ove. Hate. The raging human temperament.
We are reminded of the seasons of life (youth: springtime, manhood: summer; riper years: autumn; latter age: winter's chill) as portrayed in "The Shepheardes Calender" [sic] by Edmund Spenser (1552?-1599). Spencer likened love and passion in manhood to heat and a drought, caused by a comet or star:
...heproportioneth his life to the foure seasons of theyeare, comparing hys youthe to the spring time, when he was fresh and free form loues follye. His manhoode to the sommer, which he sayth, was consumed withgreate heate and excessiue drouth caused through a Comet or blasinge starre, by which he meaneth loue, which passion is comenly compared to such flames and immoderate heate ...
A modern-day rendering could be: "he proportions his life to the four seasons of the year, comparing his youth to the spring time, when he was fresh and free from love's folly. His manhood to the summer, which he said, was consumed with great heat and excessive drought caused through a Comet of blazing star, by which he means love, whose passion is commonly compared to such flames and immoderate heat ..."
The emotions of shepherd Colin in "The Shepheardes Calender" [sic] where we read "Colin cloute a shepheardes boy complaineth him of his vnfortunate loue, being but newly (as semeth) enamoured of a countrie lasse called Rosalinde ... fynding himselfe robbed of all former pleasaunce and delights, hee breaketh his Pipe in peeces [sic] ..." (The reader is referred to Figure 185 for the accompanying woodcut illustration - over 400 years Scholium old - showing Colin's Pipe lying in pieces on the ground.) 377
The emotions of man and woman, boy and girl, juxtaposed against the silence of comets (Figures 186 and 187) and of the stars.
The extract below poignantly describes a little boy, filled with anger and bitterness, who sits on the ridge of a roof, and who subsequently feels so ashamed, as he looks upon the Milky Way. It was a time of sunflowers; of wooden ladders and of the ox-wagon (Figures 188 and 189).
It is extracted from a wonderful novel The Story ofan African Farm written by South African born writer Olive Schreiner (1855-1920), who so poetically expresses the unspoken voices of our Milky Way, with its imposing Shrouds of the Night.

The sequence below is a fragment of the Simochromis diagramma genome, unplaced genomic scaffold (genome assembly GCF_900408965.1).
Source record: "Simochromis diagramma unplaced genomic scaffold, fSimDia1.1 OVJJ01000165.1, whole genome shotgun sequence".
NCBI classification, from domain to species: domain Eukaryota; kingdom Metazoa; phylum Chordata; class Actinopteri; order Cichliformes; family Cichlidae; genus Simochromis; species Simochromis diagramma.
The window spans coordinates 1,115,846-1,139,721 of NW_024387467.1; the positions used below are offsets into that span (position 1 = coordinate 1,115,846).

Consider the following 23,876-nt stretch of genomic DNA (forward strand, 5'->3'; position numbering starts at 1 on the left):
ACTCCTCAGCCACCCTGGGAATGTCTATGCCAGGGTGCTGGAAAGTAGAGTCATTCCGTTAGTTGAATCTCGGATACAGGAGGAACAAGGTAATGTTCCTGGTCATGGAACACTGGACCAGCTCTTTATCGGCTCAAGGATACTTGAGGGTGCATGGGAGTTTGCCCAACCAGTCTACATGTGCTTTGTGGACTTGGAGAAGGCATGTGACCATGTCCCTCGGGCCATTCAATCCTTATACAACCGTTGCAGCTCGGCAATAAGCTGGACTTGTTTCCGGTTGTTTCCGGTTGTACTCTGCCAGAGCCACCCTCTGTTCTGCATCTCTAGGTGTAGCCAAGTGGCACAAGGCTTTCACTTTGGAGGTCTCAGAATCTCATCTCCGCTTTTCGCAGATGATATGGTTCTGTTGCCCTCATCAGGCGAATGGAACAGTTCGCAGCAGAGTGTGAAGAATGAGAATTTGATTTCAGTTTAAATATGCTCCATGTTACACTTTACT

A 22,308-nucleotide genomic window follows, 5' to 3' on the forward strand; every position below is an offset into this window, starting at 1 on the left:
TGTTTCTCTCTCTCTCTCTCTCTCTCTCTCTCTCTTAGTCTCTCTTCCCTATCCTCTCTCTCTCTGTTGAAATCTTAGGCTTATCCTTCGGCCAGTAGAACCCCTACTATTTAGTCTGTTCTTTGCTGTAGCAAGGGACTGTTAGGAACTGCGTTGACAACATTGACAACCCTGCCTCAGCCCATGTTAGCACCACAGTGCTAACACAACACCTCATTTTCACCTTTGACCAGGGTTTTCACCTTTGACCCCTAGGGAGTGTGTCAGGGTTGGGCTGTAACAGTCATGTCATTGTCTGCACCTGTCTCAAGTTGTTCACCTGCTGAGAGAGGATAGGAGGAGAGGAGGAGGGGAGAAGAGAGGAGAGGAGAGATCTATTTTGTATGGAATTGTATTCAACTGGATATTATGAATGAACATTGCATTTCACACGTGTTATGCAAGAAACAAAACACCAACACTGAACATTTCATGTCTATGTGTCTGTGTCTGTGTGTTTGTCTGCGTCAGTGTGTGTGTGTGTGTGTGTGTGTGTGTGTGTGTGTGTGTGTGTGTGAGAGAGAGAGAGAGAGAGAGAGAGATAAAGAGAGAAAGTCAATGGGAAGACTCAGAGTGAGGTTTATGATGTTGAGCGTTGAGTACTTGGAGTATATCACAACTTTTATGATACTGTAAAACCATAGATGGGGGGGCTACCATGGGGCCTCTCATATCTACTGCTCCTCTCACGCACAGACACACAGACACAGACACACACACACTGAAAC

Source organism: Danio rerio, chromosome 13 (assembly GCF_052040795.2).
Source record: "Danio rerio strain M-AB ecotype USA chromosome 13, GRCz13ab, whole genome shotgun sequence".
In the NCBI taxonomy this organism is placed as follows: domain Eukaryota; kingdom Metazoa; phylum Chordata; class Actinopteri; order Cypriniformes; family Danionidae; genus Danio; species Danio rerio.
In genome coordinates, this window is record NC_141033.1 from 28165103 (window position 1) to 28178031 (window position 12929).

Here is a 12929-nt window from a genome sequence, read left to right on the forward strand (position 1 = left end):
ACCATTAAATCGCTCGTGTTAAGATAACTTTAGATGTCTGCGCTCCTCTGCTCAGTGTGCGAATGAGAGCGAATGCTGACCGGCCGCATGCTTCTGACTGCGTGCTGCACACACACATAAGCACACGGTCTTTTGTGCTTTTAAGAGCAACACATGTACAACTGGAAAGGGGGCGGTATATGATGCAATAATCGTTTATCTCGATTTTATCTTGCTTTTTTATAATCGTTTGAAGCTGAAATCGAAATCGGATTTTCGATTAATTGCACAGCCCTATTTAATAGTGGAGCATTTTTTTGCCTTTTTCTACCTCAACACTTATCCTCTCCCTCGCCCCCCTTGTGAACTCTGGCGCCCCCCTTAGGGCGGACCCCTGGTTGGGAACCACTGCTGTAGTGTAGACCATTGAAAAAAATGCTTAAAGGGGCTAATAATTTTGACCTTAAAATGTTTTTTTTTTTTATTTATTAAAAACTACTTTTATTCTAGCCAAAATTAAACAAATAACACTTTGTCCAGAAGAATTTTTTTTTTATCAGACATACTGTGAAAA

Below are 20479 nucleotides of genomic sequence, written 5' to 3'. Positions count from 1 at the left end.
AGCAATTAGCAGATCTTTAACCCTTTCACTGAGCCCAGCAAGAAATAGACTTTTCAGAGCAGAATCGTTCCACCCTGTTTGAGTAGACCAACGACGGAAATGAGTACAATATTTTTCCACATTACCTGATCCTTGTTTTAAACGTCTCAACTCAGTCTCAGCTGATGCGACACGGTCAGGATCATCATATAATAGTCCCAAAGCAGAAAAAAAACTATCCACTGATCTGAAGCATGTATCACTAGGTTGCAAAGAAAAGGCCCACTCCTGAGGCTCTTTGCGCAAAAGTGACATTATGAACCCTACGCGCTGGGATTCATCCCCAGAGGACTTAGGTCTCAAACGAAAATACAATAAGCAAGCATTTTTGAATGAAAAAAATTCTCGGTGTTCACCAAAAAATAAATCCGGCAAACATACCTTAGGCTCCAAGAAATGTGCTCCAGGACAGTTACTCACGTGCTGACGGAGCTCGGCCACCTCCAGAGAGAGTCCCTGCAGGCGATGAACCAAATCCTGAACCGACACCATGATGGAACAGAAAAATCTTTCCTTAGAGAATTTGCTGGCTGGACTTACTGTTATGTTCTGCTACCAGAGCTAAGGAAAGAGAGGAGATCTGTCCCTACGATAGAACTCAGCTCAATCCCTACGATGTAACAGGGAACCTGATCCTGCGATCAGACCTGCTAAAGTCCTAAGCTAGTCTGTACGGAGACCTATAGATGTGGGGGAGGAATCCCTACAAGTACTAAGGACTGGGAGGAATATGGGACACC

He walked with his eyes bent upon the ground, but overhead it was one of those brilliant southern nights when every space so small that your hand might cover it shows fifty cold white points, and the Milky-Way is a belt of sharp frosted silver.
He lifted the black damp hair from his knit forehead, and looked round to cool his hot face. Then he saw what a regal night it was. He knelt silently and looked up. A thousand eyes were looking down at him, bright and so cold. There was a laughing irony in them.
"So hot, so bitter, so angry ? Poor little mortal?"
He was ashamed. He folded his arms, and sat on the ridge of the roof looking up at them.
"So hot, so bitter, so angry?"
It was as though a cold hand had been laid upon his throbbing forehead, and slowly they began to fade and grow dim ... Those stars that shone on up above so quietly, they had seen a thousand such little existences fight just so fiercely, flare up just so brightly and go out; and they, the old, old stars, shone on forever.
"So hot, so angry, poor little soul?" they said.
The "riem" [a thong of ox leather] slipped from his fingers; he sat with his arms folded, looking up.
"We," said the stars, "have seen the earth when it was young. We have seen small things creep out upon its surface - small things that prayed and loved and cried very loudly, and then crept under it again. But we", said the stars, "are as old as the Unknown." (See Figure 190).
He leaned his chin against the palm of his hand and looked up at them. So long he sat there that bright stars set and new ones rose, and yet he sat on.
Then at last he stood up, and began to loosen the "riem" from the gable . Scholium
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